Tuesday, January 25, 2011
WASHINGTON - THE costs of treating heart disease in America, where one in three people has some form of the disease, are expected to triple by 2030 due to the growing population, researchers said on Monday.
While current costs of medical care for heart disease are around US$273 billion (S$349.7 billion) per year, that figure will skyrocket to US$818 billion by 2030, the study said.
The findings came from an expert panel that estimated future costs based on current disease rates, and expanded those costs according to projections from US census data about approaching shifts in the population. The researchers assumed that no new discoveries would be made between now and 2030 to stem the tide of heart disease, said the study published in Circulation, a journal of the American Heart Association.
at 11:39 AM
WASHINGTON - CHILDREN who are over-active, cannot concentrate or act impulsively as early as age three tend to become troubled adults unless they learn self-control along the way, said a study on Monday.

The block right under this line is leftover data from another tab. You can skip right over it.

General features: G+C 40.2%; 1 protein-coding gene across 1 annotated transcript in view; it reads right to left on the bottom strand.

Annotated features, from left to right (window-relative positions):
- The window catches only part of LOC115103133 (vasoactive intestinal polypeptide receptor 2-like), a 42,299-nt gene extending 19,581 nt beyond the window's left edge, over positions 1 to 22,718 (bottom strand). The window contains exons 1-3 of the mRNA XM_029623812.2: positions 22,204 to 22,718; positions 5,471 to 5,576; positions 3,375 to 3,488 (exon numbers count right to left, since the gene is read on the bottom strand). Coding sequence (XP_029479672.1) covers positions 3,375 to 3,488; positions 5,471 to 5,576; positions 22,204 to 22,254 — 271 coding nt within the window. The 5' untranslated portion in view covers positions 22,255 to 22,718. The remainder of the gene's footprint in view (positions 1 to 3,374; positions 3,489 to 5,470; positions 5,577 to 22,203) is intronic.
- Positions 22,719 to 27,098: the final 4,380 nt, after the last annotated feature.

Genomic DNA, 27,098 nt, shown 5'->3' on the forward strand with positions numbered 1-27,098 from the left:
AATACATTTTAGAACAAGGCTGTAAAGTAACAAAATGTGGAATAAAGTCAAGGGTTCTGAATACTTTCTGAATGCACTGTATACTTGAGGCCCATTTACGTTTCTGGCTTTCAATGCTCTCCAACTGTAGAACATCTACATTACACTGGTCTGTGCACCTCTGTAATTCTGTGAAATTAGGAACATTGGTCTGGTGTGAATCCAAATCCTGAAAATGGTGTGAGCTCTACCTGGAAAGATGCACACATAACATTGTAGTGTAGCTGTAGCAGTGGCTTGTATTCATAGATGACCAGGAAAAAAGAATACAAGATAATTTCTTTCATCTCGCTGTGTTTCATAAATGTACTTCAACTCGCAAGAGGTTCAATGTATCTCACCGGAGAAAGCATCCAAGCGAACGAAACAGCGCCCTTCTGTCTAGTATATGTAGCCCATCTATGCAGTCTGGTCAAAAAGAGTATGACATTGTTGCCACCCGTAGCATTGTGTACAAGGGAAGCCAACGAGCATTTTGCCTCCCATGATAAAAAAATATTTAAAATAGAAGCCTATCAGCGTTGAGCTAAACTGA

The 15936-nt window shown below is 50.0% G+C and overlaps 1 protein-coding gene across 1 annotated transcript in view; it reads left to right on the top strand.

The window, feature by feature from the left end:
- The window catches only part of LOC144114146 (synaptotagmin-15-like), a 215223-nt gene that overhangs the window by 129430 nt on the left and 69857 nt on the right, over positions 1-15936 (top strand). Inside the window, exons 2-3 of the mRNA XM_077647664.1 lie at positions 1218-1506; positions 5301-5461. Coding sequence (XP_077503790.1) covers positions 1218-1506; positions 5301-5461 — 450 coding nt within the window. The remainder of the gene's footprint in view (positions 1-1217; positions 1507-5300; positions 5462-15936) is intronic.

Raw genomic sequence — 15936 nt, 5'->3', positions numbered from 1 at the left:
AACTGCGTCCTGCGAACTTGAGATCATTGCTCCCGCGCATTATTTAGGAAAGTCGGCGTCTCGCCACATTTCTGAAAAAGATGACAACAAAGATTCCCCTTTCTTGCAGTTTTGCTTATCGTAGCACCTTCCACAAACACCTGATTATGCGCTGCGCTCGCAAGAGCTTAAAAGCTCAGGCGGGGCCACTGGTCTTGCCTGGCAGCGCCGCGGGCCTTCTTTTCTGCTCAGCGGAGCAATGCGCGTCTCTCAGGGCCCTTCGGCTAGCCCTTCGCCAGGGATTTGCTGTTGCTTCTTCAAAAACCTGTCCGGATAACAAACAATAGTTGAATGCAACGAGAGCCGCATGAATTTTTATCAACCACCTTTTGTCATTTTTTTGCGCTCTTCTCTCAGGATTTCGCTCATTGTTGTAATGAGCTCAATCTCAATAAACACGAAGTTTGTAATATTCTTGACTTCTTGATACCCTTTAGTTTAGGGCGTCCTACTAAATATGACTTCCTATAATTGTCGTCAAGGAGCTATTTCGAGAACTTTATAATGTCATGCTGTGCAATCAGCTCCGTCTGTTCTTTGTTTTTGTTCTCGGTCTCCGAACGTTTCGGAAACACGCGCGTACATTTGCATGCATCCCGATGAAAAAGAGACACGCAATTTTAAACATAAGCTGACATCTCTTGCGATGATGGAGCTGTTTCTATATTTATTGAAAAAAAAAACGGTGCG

An international team of researchers examined young children in New Zealand and Britain and found that the low-scorers on measures of self-control as kids faced more financial, health and substance abuse problems as they aged.
Measures of low self-control in the study of 1,000 New Zealand children included 'low frustration tolerance, lacks persistence in reaching goals, difficulty sticking with a task,' said the study in the Proceedings of the National Academy of Sciences.
Other indicators were 'over-active, acts before thinking, has difficulty waiting turn, restless, not conscientious.' The children who scored lowest on those counts faced a host of problems as adults, 'things like breathing problems, gum disease, sexually transmitted disease, inflammation, overweight, and high cholesterol and blood pressure,' the study said.
at 11:37 AM
PARIS - SCIENTISTS on Monday said their discovery of a 'rogue gene' could stop the spread of most late-stage cancers, providing one day the right drug is found.
Known as WWP2, the gene controls an enzyme which attacks a natural inhibitor that prevents cancer cells from spreading. Researchers at the University of East Anglia in eastern England found that by blocking the action of WWP2, levels of this inhibitor are boosted and cancer cells cannot reproduce.
Lead author Andrew Chantry said that the work threw open new avenues of investigation into stopping metastastis, or when cancer starts to spread aggressively, especially in breast, brain, colon and skin tissues.
at 11:34 AM